If you have asked me about Twitter over the last year, I may have spoken about how it’s dying (unless you’re talking news, Arsenal FC or the London Black Cab industry). In April, we saw their revenue decline for the first time, as brands stopped advertising and their Q2 report recorded no growth in monthly users.
For some time now, there has been widespread discontent amongst users, who have seen the social network fail to evolve, whilst its competitor Facebook flourishes. Users have seen the decline of free speech with the removal of the chronological timeline, lack of consistency and transparency on how Tweets were prioritised. The introduction of the edit button was swiftly undone (much to the dismay of brand marketers). Twitter has tried many things to keep users engaged but the result has been somewhat underwhelming.
In September, Twitter trialled an increased character limit in the hope of revamping the flagging social network. They found that people felt more satisfied with how they expressed themselves, their ability to find good content and Twitter more generally. People who had extra space to tweet received more engagement, gained more followers and spent more time on Twitter.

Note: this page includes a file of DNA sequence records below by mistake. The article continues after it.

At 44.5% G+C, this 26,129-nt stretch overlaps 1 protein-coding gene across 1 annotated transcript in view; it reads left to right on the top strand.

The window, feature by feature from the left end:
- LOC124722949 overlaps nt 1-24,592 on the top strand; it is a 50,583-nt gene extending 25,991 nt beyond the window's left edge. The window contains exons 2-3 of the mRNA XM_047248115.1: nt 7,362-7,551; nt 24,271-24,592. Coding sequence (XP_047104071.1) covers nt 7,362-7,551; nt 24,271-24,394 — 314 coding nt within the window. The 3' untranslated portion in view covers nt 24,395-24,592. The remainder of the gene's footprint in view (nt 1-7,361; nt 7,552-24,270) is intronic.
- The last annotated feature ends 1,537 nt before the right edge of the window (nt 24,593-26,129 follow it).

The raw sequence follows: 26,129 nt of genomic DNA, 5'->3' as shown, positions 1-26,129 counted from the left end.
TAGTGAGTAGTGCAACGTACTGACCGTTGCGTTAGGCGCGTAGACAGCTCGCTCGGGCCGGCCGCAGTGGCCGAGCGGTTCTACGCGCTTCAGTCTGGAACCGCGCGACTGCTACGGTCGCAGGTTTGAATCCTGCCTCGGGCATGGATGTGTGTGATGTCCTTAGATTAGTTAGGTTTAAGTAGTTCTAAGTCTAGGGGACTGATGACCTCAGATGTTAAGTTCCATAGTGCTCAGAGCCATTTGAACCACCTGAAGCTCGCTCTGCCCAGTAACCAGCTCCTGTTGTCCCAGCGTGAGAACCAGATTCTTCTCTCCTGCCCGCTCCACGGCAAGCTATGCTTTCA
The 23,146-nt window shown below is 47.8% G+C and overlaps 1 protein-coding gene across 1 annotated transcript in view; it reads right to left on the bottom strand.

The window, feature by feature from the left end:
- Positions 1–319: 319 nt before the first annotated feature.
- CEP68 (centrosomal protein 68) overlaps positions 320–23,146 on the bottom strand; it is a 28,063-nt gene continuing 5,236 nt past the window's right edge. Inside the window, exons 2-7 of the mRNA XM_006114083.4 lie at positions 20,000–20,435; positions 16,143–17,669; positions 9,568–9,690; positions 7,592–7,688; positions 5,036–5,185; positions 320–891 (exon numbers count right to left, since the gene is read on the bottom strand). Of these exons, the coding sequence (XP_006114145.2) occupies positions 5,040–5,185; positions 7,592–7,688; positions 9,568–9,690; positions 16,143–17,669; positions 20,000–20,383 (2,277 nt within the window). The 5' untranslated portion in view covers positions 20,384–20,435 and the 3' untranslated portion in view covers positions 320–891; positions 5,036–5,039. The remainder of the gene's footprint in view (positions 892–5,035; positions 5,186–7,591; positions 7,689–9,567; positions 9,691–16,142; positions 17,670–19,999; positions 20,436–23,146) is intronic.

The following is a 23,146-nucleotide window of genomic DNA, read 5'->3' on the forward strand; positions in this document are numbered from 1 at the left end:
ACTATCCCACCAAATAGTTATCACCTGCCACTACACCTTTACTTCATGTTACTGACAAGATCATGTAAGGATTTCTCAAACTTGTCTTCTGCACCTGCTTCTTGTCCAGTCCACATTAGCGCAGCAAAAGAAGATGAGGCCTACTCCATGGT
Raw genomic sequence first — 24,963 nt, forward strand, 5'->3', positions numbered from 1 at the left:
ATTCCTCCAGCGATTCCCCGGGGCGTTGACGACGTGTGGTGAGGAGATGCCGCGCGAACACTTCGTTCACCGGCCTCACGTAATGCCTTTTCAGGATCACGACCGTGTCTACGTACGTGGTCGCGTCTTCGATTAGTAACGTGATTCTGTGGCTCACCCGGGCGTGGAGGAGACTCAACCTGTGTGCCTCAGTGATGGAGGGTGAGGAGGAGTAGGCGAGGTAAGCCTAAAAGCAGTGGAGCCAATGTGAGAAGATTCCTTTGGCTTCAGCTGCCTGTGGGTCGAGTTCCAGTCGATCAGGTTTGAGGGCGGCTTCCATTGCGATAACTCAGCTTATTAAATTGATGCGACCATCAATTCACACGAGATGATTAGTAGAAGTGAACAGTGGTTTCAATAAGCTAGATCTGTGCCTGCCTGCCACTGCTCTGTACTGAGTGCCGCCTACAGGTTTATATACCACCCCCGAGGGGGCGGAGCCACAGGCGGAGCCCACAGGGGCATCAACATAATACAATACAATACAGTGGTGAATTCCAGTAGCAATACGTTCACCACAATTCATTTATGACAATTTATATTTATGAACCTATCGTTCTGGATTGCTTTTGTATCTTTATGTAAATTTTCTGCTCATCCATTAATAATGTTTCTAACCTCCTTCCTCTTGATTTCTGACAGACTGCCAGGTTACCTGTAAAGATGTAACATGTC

Today, Twitter has rolled the increased character limit out more widely. Despite the positive findings Twitter maintains from the experiment, users aren’t necessarily on board. They have taken to making jokes and complaints (in full sentences now of course). So, will the new character limit help Twitter to recover? Twitter’s USP is it’s microblogging function which enables users to digest vast amounts of news and opinions quickly. With longer tweets, do we risk losing the brevity that is special to Twitter?
Perhaps not, Twitter’s Product Manager, Aliza Rosen explains “during the first few days of the test, many people tweeted the full 280 limit because it was new and novel but soon after, behaviour normalised.” She went on to say “[they] saw when people needed to use more than 140 characters, they tweeted more easily and more often. But, importantly, people tweeted below 140 most of the time and the brevity of Twitter remained.”
The experiment found just 5% of tweets sent exceeded 140 characters and only 2% were more than 190 characters. “As a result, your timeline reading experience should not substantially change. You’ll still see about the same amount of tweets in your timeline.”
Will the new character limit bring those all important brands back to Twitter? Only time will tell.